If we place ourselves under God’s authority, we will bear fruit for him. What does that mean, bearing fruit? This is where we can cycle back to a concept that Jesus himself talked about and that he practiced so diligently during his three ministry years: Making disciples.
He spent the better part of three years working with a group of men and women, helping them become the kind of people who could do what he did, which was making more disciples. So I will ask a question I’ve asked before, who is discipling you, and who are you discipling? All of us should be able to answer that question. And as a church we should be able to answer the question: what is our plan for making disciples? I am so thankful that at Faith Church our Discipleship Serve Team is working on answering that question, and that discipleship and disciplemaking is happening in our family of faith Church. What we seek is to increase that, and to be more intentional about it. Want to learn more? I would love to talk with you.
Second, to give Jesus authority, we see that he was a man of prayer. In the end of Luke chapter 21, which describes the last week of his life, we learn that he went to be alone to pray every night. I am convinced that one of the clearest ways we can show that we are giving God authority in our lives is prayer. What are you doing Wednesdays at 7pm? Except when we have Family Nights, we have prayer meeting. Can you join us? How can you pray more in your personal life? Do you feel like you need someone to teach you to pray? Again, please talk with me, I would love to start a discussion about this.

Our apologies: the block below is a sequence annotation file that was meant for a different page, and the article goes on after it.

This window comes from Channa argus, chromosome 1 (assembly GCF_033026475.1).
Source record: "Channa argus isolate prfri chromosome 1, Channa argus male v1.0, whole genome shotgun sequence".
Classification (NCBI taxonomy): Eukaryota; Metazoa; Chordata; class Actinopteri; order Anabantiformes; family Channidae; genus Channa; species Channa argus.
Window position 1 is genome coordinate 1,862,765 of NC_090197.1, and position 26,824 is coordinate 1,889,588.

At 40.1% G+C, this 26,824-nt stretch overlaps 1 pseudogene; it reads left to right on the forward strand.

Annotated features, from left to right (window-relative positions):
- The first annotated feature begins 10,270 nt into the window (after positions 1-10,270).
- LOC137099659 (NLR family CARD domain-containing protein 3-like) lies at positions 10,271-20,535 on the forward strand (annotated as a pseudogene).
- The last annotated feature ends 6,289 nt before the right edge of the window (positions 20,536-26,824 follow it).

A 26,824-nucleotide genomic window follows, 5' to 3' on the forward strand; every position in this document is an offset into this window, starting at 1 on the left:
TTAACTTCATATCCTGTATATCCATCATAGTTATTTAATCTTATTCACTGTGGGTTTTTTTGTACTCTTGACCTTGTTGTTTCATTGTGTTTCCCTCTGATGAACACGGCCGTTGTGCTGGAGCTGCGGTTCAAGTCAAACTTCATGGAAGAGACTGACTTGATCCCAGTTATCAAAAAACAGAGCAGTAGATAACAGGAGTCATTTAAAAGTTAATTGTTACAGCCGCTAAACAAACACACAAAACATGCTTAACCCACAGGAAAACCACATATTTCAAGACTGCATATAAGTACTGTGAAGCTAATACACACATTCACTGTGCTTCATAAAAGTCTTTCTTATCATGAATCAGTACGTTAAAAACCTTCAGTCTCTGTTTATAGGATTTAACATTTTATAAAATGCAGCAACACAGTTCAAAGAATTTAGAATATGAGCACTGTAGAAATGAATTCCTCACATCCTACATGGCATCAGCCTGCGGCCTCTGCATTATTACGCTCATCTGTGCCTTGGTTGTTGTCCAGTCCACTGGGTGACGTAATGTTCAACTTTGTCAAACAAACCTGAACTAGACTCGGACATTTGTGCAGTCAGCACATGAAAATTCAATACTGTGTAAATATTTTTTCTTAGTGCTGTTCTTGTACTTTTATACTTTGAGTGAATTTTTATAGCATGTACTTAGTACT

Finally, we give ourselves to his authority when we choose to follow his way of life. It is a way of hope, joy, peace, obedience, love, and so much more.
Remember the dilemma my friend in the military had about classmates she discovered cheating on the language test? Want to know what she did?
She says, “I did report the cheating, and several soldiers were discharged from the military. Others that had not cheated but knew about the cheating lost their rank.”
Imagine the repercussions she faced socially from those soldiers. But she had given herself over to Jesus’ authority long ago. She chose to follow Jesus’ way of truth. And here’s the rub. Remember this was a lose-lose situation. She says, “Even though I did the right thing by reporting the cheating, my Command tried to punish me for also being part of the class that cheated and isolated me from the rest of my unit. I was involuntarily re-classed out of my primary job because the Commander didn’t believe I was a “good fit” anymore or “could exercise good judgement”.”
I asked her if she would do it over again.
She said “It has changed my trust levels in my leadership, but I wouldn’t change what I did because I know it was the right thing. It has changed my perspective on other situations where ethical dilemmas may arise and I have been able to guide younger soldiers into doing the right thing from the beginning. I know God has been in it the whole way because I feel I am happier now than I ever would have been as a linguist.”
How do you need to give Jesus more authority in your life?